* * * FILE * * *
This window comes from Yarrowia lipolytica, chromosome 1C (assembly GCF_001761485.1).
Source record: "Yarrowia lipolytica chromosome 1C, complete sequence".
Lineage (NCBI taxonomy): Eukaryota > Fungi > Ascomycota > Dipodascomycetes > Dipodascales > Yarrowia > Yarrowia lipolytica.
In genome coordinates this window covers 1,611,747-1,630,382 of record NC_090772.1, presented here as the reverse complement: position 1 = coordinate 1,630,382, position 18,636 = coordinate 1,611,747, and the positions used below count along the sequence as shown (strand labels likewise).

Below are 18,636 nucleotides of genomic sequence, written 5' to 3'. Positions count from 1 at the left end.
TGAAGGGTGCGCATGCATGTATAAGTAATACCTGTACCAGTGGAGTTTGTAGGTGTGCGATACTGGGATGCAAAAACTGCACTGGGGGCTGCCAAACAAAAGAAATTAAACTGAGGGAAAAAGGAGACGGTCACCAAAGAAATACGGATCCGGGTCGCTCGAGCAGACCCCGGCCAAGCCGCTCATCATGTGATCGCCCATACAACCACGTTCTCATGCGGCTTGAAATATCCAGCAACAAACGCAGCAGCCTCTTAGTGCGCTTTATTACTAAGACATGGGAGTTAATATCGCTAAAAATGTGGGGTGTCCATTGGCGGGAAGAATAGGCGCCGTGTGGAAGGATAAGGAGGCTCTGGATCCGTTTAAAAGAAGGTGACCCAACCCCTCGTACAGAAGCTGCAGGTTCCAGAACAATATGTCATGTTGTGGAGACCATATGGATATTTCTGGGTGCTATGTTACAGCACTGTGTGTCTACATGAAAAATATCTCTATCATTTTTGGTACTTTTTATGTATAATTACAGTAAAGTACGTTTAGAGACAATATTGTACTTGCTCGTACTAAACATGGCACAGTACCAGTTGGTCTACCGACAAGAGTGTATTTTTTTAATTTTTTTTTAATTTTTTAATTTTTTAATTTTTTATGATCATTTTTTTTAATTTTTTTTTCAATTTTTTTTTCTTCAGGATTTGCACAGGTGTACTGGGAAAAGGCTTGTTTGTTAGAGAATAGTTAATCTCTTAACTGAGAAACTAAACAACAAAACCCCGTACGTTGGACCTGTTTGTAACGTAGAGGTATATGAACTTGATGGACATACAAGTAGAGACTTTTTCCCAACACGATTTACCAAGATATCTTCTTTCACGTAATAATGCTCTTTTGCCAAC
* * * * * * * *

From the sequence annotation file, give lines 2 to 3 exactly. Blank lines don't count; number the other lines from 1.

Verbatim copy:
Source record: "Yarrowia lipolytica chromosome 1C, complete sequence".
Lineage (NCBI taxonomy): Eukaryota > Fungi > Ascomycota > Dipodascomycetes > Dipodascales > Yarrowia > Yarrowia lipolytica.